Healthcare workers protest in Dallas and Fort Worth against COVID-19 vaccination mandate

MSN News

Anthony Wood

Nurses and health care workers from Fort Worth’s Texas Health Harris Methodist hospital, and Baylor Scott & White in Dallas came out in protest against their establishments’ COVID-19 vaccination requirements.

“I’m here today to reestablish a healthcare worker’s right to choose and to be exempted from any medical procedure they feel violates their conscience,” Dallas nurse Sabrina Vallecillo said per NBCDFW.

This sentiment of losing their individual right to choose was echoed by protesters in Fort Worth.

“Regardless if you believe in the vaccine or not, it should never be mandated,” nurse Keli Culver said per CBS. . .continue reading

‘An assault on those who are pro-life’: Legal group responds to DOJ dropping conscience complaint

The Catholic Telegraph

Matt Hadro

Washington D.C., Aug 5, 2021 / 11:15 am Members of Congress and a conservative legal group this week criticized the Justice Department for dropping its conscience rights lawsuit against a Vermont hospital.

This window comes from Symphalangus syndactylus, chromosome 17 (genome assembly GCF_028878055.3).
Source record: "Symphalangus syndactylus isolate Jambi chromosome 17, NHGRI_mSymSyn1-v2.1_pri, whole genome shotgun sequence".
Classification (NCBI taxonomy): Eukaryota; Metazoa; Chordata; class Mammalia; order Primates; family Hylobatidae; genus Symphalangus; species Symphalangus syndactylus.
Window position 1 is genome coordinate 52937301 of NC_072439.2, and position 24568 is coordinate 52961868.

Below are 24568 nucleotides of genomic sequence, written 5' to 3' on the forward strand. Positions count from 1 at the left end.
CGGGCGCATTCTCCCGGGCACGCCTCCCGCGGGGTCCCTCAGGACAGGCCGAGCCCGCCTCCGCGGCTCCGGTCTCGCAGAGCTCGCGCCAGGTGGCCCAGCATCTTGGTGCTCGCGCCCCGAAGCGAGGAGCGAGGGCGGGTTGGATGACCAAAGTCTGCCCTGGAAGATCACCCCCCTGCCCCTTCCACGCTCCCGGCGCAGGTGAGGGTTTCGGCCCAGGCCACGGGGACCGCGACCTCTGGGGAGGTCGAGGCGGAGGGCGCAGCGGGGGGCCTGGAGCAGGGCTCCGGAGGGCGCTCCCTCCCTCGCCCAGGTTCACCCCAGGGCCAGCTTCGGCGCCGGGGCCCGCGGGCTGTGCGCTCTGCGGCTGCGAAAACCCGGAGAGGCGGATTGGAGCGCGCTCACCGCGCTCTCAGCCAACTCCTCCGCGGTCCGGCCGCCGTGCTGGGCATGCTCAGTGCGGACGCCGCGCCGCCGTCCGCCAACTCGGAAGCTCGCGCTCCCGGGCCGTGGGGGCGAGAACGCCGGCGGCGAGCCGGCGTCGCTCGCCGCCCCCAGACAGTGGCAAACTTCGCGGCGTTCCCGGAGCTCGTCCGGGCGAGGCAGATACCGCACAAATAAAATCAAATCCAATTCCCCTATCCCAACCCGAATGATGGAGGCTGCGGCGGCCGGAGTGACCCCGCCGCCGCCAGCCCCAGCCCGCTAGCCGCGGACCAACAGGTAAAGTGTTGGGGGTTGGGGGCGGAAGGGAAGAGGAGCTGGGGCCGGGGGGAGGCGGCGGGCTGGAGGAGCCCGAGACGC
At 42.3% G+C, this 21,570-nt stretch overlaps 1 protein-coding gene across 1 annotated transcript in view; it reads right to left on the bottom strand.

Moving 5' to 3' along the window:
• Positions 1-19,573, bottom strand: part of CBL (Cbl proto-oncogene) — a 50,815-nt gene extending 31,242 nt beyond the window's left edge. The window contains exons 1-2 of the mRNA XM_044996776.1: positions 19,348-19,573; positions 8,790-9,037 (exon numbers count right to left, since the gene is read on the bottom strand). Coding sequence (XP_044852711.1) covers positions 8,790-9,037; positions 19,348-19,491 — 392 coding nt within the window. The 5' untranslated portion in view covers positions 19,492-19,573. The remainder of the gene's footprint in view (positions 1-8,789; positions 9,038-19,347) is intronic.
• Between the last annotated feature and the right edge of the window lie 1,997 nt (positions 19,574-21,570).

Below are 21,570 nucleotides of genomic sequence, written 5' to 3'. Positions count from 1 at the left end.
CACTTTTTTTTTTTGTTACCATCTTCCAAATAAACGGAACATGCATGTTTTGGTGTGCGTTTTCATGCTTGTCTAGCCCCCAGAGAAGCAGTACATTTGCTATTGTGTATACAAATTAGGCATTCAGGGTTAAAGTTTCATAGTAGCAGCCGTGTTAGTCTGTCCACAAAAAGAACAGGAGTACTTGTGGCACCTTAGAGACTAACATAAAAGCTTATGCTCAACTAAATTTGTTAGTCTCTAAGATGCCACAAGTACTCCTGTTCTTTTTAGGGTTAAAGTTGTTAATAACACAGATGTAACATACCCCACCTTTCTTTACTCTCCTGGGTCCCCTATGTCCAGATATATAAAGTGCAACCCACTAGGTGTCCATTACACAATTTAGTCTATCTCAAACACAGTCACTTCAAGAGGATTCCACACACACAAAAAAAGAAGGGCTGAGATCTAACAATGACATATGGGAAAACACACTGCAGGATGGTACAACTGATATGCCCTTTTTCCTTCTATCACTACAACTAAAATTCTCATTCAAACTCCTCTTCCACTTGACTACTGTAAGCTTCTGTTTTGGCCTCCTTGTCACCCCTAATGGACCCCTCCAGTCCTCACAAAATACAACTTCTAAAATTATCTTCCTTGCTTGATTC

In December 2020, the Justice Department sued the University of Vermont Medical Center after a nurse there was allegedly coerced into helping with an abortion in 2017, against her stated conscientious objection to doing so. The agency alleged a “pattern” at the hospital of other health care workers being discriminated against for refusing to perform abortions out of religious or moral objections.

On July 30, 2021, however, the agency quietly filed a notice of voluntary dismissal in a federal district court in the case of United States of America v. University of Vermont Medical Center.

Long before the initial lawsuit, the nurse at the center of the case had filed a conscience complaint with the Department of Health and Human Services (HHS) in May 2018. The agency’s civil rights office then ruled in August 2019 that the hospital had violated federal conscience laws, and later referred the case to the Justice Department for enforcement.

An HHS spokesperson told CNA in a statement on Thursday that the agency withdrew its initial referral of the case to the Justice Department for enforcement, following “a detailed evaluation of the underlying legal theory” behind the original referral. The agency further requested that the Justice Department dismiss the case, and also withdrew its own notice of violation issued to the hospital.

“It’s plainly political in nature,” said Matthew Clark, senior counsel for digital advocacy at the American Center for Law and Justice (ACLJ), in an interview with CNA on Thursday. The ACLJ had represented the nurse at the center of the case who had alleged she was coerced into helping with an abortion. . . continue reading

Freedom of conscience and nursing in Manitoba

Sean Murphy*